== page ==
• Boeger, Carsten A., et al. (författare)
  • CUBN Is a Gene Locus for Albuminuria
  • 2011
  • Ingår i: Journal of the American Society of Nephrology. - 1046-6673 .- 1533-3450. ; 22:3, s. 555-570
  • Tidskriftsartikel (refereegranskat)abstract
    • Identification of genetic risk factors for albuminuria may alter strategies for early prevention of CKD progression, particularly among patients with diabetes. Little is known about the influence of common genetic variants on albuminuria in both general and diabetic populations. We performed a meta-analysis of data from 63,153 individuals of European ancestry with genotype information from genome-wide association studies (CKDGen Consortium) and from a large candidate gene study (CARe Consortium) to identify susceptibility loci for the quantitative trait urinary albumin-to-creatinine ratio (UACR) and the clinical diagnosis microalbuminuria. We identified an association between a missense variant (I2984V) in the CUBN gene, which encodes cubilin, and both UACR (P = 1.1 x 10(-11)) and microalbuminuria (P = 0.001). We observed similar associations among 6981 African Americans in the CARe Consortium. The associations between this variant and both UACR and microalbuminuria were significant in individuals of European ancestry regardless of diabetes status. Finally, this variant associated with a 41% increased risk for the development of persistent microalbuminuria during 20 years of follow-up among 1304 participants with type 1 diabetes in the prospective DCCT/EDIC Study. In summary, we identified a missense CUBN variant that associates with levels of albuminuria in both the general population and in individuals with diabetes.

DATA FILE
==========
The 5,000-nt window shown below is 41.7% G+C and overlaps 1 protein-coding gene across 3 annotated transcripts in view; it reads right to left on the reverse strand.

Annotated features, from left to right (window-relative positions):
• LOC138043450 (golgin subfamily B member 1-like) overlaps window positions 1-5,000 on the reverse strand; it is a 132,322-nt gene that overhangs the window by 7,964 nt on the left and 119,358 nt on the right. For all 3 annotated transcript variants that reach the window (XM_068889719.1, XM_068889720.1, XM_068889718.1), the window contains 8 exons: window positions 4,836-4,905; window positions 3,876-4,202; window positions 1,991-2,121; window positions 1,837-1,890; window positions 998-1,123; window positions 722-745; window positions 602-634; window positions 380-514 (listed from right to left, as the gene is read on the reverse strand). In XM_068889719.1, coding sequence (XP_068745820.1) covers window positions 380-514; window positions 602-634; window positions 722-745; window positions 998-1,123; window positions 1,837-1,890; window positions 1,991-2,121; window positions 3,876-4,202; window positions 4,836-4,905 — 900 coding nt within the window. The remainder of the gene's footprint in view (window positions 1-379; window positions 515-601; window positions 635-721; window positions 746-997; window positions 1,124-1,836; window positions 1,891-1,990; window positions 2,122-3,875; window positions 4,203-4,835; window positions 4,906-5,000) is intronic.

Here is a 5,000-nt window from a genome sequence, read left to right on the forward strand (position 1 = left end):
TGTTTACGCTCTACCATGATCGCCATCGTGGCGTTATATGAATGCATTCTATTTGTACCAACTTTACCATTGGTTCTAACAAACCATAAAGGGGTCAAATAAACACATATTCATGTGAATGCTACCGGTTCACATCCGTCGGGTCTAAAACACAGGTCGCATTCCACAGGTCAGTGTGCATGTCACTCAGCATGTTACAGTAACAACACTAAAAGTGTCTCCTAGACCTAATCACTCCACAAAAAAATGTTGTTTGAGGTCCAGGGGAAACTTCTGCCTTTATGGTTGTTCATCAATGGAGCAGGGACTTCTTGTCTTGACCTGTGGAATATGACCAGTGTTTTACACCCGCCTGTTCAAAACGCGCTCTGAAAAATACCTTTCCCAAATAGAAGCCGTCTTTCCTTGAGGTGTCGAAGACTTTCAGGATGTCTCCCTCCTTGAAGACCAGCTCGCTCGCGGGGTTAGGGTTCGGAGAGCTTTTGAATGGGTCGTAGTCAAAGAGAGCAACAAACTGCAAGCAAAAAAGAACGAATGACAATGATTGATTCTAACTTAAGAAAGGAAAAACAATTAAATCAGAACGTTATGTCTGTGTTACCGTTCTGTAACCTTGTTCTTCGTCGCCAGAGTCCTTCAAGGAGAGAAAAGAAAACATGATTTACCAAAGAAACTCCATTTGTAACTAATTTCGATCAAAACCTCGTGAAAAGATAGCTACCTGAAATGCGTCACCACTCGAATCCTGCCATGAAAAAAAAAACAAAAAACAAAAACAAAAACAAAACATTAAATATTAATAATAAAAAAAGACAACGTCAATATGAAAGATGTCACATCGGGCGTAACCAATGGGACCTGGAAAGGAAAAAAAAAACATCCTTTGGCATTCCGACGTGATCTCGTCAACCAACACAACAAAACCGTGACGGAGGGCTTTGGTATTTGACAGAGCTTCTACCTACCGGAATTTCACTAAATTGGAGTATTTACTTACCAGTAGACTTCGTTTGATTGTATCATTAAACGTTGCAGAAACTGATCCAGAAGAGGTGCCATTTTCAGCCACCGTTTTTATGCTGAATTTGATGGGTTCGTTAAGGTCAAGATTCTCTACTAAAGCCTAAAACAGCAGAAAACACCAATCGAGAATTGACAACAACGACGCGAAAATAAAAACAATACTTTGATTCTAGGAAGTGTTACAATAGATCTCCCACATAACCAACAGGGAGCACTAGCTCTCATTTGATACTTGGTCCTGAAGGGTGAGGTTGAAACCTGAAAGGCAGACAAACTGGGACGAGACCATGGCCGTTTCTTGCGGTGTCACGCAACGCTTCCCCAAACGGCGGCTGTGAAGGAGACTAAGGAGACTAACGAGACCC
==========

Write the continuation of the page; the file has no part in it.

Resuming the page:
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24.
  • Coviello, Andrea D, et al. (författare)
  • A genome-wide association meta-analysis of circulating sex hormone-binding globulin reveals multiple Loci implicated in sex steroid hormone regulation.
  • 2012
  • Ingår i: PLoS genetics. - : Public Library of Science (PLoS). - 1553-7404 .- 1553-7390. ; 8:7
  • Tidskriftsartikel (refereegranskat)abstract